This is a very fruitful chapter on the nature of Faith. V. 1 offers a kind of definition
Now faith is the assurance of things hoped for, the conviction of things not seen.
Verse 3 speaks to the question of whether material science could discover the faith perspective on existance.
By faith we understand that the universe was created by the word of God, so that what is seen was not made out of things that are visible.
So then how would faith and science have a conversation?
V. 4 to the end offer a list of examples from the Old Testament and up to the un-named Christians who were rejected or persecuted in the early decades of the church (Well that is what we think about v. 32ff).
There are a few intersting summary statements, among them v. 13-16, which identify people of faith as aliens who look to another land. as the old song goes, “This world is not my home, I am just passin’ through”.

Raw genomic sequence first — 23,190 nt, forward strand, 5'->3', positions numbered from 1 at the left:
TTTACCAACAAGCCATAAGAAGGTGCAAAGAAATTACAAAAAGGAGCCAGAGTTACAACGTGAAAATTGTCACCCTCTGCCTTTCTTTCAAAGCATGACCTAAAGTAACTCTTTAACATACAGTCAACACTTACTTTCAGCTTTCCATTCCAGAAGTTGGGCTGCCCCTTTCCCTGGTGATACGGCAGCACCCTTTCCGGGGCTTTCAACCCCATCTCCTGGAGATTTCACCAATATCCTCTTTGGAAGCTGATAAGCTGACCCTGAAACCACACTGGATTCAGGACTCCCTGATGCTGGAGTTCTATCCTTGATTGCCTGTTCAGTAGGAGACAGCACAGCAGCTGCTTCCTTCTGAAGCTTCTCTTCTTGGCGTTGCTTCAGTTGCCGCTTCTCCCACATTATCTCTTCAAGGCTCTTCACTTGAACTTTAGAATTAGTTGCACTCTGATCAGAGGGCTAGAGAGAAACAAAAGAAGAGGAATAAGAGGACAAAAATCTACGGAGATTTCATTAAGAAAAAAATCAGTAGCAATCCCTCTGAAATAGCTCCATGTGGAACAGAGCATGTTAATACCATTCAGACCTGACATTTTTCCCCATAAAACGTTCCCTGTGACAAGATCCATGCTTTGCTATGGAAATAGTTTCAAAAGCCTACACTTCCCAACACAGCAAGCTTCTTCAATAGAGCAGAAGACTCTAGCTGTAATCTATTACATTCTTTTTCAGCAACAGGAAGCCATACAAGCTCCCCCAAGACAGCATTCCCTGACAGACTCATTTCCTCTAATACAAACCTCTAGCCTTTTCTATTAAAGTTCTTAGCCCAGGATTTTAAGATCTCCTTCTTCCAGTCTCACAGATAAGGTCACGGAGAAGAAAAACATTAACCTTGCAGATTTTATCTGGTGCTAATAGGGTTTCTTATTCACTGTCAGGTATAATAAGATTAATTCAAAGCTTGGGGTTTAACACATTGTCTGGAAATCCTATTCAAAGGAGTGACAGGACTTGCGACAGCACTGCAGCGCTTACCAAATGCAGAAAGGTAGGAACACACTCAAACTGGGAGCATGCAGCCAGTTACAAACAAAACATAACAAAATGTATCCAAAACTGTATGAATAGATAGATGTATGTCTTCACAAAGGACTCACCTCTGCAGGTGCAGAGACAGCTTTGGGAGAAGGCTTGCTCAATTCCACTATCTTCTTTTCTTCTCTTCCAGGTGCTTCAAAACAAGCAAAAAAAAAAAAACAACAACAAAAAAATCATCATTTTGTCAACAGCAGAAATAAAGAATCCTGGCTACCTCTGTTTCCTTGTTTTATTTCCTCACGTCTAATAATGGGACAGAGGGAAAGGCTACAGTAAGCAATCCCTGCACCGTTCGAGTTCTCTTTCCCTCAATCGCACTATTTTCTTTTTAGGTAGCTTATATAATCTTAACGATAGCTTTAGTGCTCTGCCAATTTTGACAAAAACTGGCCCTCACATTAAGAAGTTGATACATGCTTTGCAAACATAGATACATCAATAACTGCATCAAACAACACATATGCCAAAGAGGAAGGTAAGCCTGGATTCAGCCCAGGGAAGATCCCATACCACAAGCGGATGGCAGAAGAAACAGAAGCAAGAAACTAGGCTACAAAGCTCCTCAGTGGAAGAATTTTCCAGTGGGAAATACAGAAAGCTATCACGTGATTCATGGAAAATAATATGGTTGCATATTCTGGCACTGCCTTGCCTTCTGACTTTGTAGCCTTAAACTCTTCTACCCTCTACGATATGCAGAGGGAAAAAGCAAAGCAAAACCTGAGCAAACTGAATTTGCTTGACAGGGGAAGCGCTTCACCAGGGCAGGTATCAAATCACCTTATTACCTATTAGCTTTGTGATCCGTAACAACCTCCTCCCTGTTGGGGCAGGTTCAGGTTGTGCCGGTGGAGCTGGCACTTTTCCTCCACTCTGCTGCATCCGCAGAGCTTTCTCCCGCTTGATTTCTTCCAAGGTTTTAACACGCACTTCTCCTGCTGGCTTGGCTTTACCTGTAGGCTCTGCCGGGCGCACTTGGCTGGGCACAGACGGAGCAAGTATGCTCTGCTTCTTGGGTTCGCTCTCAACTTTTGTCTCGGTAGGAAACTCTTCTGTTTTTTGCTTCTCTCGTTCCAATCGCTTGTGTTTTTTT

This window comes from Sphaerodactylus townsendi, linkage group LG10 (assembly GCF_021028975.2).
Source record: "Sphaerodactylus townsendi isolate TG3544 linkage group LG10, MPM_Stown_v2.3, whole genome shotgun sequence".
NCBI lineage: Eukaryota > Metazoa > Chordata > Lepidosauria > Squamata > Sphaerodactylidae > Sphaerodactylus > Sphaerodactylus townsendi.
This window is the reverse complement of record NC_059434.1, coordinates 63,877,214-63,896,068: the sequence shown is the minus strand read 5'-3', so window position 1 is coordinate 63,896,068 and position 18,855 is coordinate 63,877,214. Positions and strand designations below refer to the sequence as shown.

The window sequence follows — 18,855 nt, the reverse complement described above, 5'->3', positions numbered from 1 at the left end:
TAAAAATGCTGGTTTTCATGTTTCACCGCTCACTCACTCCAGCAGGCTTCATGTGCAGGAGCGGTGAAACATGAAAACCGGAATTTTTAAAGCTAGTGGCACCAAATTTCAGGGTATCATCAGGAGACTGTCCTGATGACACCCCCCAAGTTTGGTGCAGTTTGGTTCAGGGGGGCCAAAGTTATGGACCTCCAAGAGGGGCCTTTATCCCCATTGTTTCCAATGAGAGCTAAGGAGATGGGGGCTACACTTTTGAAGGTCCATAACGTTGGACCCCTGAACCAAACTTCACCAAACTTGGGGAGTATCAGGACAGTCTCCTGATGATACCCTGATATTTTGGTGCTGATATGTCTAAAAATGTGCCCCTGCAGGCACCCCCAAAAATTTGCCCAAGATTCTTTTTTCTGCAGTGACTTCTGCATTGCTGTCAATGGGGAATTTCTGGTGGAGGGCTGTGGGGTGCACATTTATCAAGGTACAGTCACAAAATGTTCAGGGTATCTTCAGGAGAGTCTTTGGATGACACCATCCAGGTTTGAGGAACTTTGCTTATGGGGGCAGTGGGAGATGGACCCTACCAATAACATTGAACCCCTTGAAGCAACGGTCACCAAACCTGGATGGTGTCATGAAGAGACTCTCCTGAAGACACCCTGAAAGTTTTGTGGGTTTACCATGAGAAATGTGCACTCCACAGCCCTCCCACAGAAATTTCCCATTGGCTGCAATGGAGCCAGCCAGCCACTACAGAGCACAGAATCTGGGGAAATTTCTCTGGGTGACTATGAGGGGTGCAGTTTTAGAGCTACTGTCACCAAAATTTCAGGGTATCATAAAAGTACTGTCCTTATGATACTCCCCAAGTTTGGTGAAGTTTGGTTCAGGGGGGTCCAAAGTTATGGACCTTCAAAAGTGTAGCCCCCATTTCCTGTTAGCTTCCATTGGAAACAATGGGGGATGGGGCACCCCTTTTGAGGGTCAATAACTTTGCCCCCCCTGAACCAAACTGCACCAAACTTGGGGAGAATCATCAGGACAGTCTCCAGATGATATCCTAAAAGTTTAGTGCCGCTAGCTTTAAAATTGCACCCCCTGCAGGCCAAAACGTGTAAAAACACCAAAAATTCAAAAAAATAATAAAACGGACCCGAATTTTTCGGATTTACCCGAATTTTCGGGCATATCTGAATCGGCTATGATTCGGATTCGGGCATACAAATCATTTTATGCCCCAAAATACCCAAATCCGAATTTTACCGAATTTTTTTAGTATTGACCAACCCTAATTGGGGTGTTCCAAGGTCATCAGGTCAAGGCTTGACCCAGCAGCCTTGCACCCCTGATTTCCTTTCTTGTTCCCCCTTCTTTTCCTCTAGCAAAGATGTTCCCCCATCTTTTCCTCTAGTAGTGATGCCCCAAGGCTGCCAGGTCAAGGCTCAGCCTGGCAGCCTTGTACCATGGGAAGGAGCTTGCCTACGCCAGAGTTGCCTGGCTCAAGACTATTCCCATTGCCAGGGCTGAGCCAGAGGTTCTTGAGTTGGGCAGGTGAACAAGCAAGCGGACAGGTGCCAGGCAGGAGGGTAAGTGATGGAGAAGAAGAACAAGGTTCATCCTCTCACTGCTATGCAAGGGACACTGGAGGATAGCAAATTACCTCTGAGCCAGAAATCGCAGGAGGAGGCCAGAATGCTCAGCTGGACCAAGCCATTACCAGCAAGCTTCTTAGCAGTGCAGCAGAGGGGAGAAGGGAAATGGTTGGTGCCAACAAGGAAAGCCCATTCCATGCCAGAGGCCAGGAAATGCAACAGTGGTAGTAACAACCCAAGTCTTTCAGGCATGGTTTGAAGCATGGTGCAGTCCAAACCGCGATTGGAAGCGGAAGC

These all died in faith, not having received the things promised, but having seen them and greeted them from afar, and having acknowledged that they were strangers and exiles on the earth.  For people who speak thus make it clear that they are seeking a homeland.  If they had been thinking of that land from which they had gone out, they would have had opportunity to return.  But as it is, they desire a better country, that is, a heavenly one. Therefore God is not ashamed to be called their God, for he has prepared for them a city.
Reading the chapter against the backdrop of OT history, it is clear that this other worldliness was not exactly detachment – these were farmers, national leaders, judges and others who lived very much in this world. Yet they had a larger vision.
Is it why Martin Luther King Jr. could say “I have a dream” and that had a powerful effect on this culture? As compared to George H. W. Bush who once said, “I don’t believe much in that vision thing.” We are not equating those men with the Kingdom of God, but suggesting the power that faith in another world can have on this world.